Tuesday, February 16, 2010

Outdoor show

Phimai Museum is located on the banks of a river, not far from Prasat Phimai
Here's a brief look at Phimai Museum. More photos of the exhibits to follow. Well, the ones I could see which are housed in the outdoor exhibition area, which is much like an overflow storage depot. The doors to the indoor exhibition rooms remained closed as it was Monday, and everything is shut on Mondays, even though the staff were in the building, but couldn't be persuaded to open the doors. My silver tongue failed to work on this occasion.
Looking across a small lake to the main exhibition buildings of the museum. The outdoor storage area is on the right, out of shot.
A treasure trove of carvings and sculptures in the outdoor storage area
Another view of the outdoor storage area, with numerous lintels and other pieces on show
A perfect example of the lintels on display in the outdoor storage facility, most are sign-posted, like this red sandstone lintel depicting Buddhas in meditation

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Anonymous Anonymous said...

Hi Andy some artifacts that are displayed outdoor were not all originated from Khmer temples in Thailand During decades of civil war in Cambodia and due to poverty and corruption in Cambodia many of these artifacts ended up in Thailand through looting and smuggling from Cambodia. When I was in a refugee camp in Thailand many Thais paid poor Cambodians to loot their ancient heritage and brought them to Thailand. So, today Thailand has many Khmer artifacts that are not originated in Thailand. It is sad but Truth. The heights of the looting were during the Lonol period and Vietnamese occupation. There was no looting during the Khmer Rouge.

February 17, 2010 at 4:13 AM  
Blogger Andy Brouwer said...

It's well documented that Khmer artifacts have been spirited over the border to Thailand for many, many years. The best example of this was at Banteay Chhmar where whole sections of wall carvings were stolen and whisked over the nearby border - some were rescued, others disappeared forever. Thailand has long been a place where Khmer artifacts can be purchased directly or it acts as the middleman for dealers from other countries.
Don't believe the hype that there was no looting during the Khmer Rouge period. I couldn't say that artifacts were sent out of the country by the KR, but Ta Mok for example, looted many ancient temples to add to his own personal collection over the years. Many of those items I saw myself in the Angkor Conservation Depot a couple of years ago.

February 17, 2010 at 9:51 AM  
Anonymous Anonymous said...

Yeah, maybe the big the guys like Ta Mok and others but regular Khmer citizens were not dare. There lives were endangered every breath they took. I know during the Lon Nol period my father stationed at Ordormeanchy province near the Thai border, the military commanders/leaders claimed the temples along the border looted artifacts trucked them to Thailand.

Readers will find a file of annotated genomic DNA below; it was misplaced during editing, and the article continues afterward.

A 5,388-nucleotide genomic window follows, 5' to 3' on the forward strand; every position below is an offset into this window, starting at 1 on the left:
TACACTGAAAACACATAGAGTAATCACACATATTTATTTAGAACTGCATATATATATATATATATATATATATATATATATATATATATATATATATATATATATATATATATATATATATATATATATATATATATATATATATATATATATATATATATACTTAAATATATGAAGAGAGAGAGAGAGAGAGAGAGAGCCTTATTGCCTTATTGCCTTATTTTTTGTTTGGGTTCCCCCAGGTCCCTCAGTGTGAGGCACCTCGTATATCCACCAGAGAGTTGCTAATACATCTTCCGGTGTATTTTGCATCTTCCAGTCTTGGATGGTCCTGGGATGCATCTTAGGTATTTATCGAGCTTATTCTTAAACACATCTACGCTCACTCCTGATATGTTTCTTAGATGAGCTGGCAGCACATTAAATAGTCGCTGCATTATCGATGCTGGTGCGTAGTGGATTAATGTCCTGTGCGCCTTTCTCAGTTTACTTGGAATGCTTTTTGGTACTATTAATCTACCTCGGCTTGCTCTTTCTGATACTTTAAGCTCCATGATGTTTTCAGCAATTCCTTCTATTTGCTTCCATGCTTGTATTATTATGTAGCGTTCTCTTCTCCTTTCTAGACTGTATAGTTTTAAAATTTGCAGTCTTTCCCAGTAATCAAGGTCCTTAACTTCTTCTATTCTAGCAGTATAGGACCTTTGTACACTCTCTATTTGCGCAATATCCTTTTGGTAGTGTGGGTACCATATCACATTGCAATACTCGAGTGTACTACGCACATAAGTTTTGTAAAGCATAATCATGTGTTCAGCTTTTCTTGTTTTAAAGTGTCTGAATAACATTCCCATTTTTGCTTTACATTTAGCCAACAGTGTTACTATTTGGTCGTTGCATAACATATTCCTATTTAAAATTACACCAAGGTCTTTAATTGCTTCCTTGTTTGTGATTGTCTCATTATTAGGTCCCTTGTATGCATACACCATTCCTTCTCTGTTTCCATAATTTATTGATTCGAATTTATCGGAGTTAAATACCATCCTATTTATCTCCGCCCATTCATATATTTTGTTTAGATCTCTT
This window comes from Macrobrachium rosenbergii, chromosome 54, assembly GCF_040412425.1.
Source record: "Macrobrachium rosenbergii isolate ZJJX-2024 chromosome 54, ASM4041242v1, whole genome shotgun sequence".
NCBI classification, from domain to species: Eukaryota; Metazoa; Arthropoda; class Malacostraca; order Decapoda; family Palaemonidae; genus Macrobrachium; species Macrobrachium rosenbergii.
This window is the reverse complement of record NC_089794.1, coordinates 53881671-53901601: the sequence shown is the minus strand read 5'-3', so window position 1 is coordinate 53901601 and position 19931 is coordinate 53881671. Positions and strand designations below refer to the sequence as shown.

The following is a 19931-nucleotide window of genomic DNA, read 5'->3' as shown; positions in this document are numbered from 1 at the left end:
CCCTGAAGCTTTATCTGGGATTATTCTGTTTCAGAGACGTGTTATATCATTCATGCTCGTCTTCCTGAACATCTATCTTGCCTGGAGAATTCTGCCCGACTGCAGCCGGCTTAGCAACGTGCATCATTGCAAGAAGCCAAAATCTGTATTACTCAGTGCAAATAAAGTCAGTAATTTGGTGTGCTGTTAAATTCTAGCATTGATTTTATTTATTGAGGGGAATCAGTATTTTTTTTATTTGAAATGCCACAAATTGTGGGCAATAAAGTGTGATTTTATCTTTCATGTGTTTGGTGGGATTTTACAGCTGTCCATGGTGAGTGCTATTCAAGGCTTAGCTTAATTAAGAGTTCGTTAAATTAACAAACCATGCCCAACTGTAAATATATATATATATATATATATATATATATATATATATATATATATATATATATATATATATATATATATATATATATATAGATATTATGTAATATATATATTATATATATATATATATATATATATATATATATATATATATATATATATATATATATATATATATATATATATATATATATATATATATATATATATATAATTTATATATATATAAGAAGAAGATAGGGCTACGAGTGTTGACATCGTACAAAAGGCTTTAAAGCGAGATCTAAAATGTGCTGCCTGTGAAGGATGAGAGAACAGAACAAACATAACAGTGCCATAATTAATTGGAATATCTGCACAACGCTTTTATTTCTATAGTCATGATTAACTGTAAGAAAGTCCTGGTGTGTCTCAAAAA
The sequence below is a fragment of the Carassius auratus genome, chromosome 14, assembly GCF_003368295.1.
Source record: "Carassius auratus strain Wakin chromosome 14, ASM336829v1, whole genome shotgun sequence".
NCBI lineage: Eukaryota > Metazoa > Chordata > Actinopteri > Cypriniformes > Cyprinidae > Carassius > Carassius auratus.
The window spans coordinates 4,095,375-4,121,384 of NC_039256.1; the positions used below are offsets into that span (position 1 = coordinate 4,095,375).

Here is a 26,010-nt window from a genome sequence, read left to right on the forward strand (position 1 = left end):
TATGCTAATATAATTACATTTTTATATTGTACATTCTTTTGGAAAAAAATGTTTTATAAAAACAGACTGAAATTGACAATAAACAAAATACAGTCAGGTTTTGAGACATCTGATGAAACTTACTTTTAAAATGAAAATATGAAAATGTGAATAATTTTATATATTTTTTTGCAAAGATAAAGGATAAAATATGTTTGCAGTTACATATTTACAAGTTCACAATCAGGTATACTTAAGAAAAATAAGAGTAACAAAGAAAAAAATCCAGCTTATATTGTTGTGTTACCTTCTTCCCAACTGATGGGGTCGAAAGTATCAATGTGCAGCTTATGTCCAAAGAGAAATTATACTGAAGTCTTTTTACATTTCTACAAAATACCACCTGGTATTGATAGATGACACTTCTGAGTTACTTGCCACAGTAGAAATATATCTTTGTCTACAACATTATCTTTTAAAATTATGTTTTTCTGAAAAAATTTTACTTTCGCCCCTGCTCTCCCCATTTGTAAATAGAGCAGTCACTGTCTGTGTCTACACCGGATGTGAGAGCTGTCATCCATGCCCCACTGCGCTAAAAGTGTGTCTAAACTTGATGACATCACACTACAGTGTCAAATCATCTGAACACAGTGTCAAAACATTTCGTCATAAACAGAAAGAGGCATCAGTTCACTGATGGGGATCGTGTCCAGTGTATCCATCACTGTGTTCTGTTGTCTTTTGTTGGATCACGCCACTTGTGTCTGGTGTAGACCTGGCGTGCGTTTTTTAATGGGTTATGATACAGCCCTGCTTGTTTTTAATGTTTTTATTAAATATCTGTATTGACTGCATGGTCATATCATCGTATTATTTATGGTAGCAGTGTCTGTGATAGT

February 18, 2010 at 5:52 AM  
Blogger Andy Brouwer said...

The only way to determine what was here and what has now disappeared, would be to compare each temple site (and museum) THEN and NOW. Pick a date and compare photographs of the temple sites (and museum collections). This would highlight the lintels, pediments, carvings and sculptures that have been spirited away in the intervening period, and which now reside in public museums or private collections around the globe. However its a very difficult task as I'm not aware that each temple site was catalogued in such a way in photographic form, and if they were, whether those photos survived the civil war period. There are thousands of temple sites across the country, so such a photographic catalogue would be enormous.
Even that would only highlight what was now missing, rather than who actually removed the items or where they had gone.
And I've seen for myself that some ancient temples, that were standing a few decades ago, are now literally just piles of rubble on the ground, usually surrounding a large hole. Complete destruction of many temples has become the norm in the remote countryside.
The authorities here have already identified many key individual sculptures that have disappeared and the book, "One Hundred Missing Objects: Looting in Angkor" is part of the ongoing work in trying to obtain the return of these pieces to Cambodia. But its a mammoth task and many museums refuse point blank to return items which are obviously of Khmer origin.
I have a headache just thinking about it.

February 18, 2010 at 9:20 AM  

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